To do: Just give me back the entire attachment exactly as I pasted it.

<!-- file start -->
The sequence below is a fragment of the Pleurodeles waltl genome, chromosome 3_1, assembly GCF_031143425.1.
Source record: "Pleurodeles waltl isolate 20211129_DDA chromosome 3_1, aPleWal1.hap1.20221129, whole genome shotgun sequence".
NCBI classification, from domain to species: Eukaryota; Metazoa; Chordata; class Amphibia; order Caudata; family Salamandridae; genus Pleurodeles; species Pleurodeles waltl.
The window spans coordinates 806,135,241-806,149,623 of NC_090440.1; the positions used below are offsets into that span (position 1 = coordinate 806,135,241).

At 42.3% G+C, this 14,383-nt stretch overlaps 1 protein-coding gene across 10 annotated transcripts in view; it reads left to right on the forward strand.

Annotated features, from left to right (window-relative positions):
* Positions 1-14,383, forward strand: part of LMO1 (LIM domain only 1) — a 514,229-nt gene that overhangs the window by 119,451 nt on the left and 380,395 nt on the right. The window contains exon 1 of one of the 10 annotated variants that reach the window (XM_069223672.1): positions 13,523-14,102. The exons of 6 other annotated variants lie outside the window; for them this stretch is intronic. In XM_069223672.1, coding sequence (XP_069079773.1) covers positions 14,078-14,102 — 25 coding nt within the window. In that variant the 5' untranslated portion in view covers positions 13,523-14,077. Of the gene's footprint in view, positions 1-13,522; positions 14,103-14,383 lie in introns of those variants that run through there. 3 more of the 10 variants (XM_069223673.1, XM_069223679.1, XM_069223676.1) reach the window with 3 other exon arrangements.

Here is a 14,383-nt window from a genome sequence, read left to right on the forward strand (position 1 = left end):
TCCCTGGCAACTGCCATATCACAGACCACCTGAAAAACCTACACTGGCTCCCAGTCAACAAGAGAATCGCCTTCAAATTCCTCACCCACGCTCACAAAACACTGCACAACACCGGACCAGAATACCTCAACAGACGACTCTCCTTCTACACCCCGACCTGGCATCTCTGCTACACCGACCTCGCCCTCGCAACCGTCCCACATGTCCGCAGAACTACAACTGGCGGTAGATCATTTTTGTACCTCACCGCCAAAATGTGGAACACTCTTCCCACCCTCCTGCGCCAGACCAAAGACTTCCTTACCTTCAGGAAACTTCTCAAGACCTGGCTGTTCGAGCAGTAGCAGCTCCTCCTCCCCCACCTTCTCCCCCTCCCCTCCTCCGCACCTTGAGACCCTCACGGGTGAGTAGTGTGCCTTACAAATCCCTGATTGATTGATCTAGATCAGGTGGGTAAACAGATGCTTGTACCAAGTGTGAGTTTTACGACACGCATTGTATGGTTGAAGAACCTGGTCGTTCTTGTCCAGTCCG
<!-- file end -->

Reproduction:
The sequence below is a fragment of the Pleurodeles waltl genome, chromosome 3_1, assembly GCF_031143425.1.
Source record: "Pleurodeles waltl isolate 20211129_DDA chromosome 3_1, aPleWal1.hap1.20221129, whole genome shotgun sequence".
NCBI classification, from domain to species: Eukaryota; Metazoa; Chordata; class Amphibia; order Caudata; family Salamandridae; genus Pleurodeles; species Pleurodeles waltl.
The window spans coordinates 806,135,241-806,149,623 of NC_090440.1; the positions used below are offsets into that span (position 1 = coordinate 806,135,241).

At 42.3% G+C, this 14,383-nt stretch overlaps 1 protein-coding gene across 10 annotated transcripts in view; it reads left to right on the forward strand.

Annotated features, from left to right (window-relative positions):
* Positions 1-14,383, forward strand: part of LMO1 (LIM domain only 1) — a 514,229-nt gene that overhangs the window by 119,451 nt on the left and 380,395 nt on the right. The window contains exon 1 of one of the 10 annotated variants that reach the window (XM_069223672.1): positions 13,523-14,102. The exons of 6 other annotated variants lie outside the window; for them this stretch is intronic. In XM_069223672.1, coding sequence (XP_069079773.1) covers positions 14,078-14,102 — 25 coding nt within the window. In that variant the 5' untranslated portion in view covers positions 13,523-14,077. Of the gene's footprint in view, positions 1-13,522; positions 14,103-14,383 lie in introns of those variants that run through there. 3 more of the 10 variants (XM_069223673.1, XM_069223679.1, XM_069223676.1) reach the window with 3 other exon arrangements.

Here is a 14,383-nt window from a genome sequence, read left to right on the forward strand (position 1 = left end):
TCCCTGGCAACTGCCATATCACAGACCACCTGAAAAACCTACACTGGCTCCCAGTCAACAAGAGAATCGCCTTCAAATTCCTCACCCACGCTCACAAAACACTGCACAACACCGGACCAGAATACCTCAACAGACGACTCTCCTTCTACACCCCGACCTGGCATCTCTGCTACACCGACCTCGCCCTCGCAACCGTCCCACATGTCCGCAGAACTACAACTGGCGGTAGATCATTTTTGTACCTCACCGCCAAAATGTGGAACACTCTTCCCACCCTCCTGCGCCAGACCAAAGACTTCCTTACCTTCAGGAAACTTCTCAAGACCTGGCTGTTCGAGCAGTAGCAGCTCCTCCTCCCCCACCTTCTCCCCCTCCCCTCCTCCGCACCTTGAGACCCTCACGGGTGAGTAGTGTGCCTTACAAATCCCTGATTGATTGATCTAGATCAGGTGGGTAAACAGATGCTTGTACCAAGTGTGAGTTTTACGACACGCATTGTATGGTTGAAGAACCTGGTCGTTCTTGTCCAGTCCG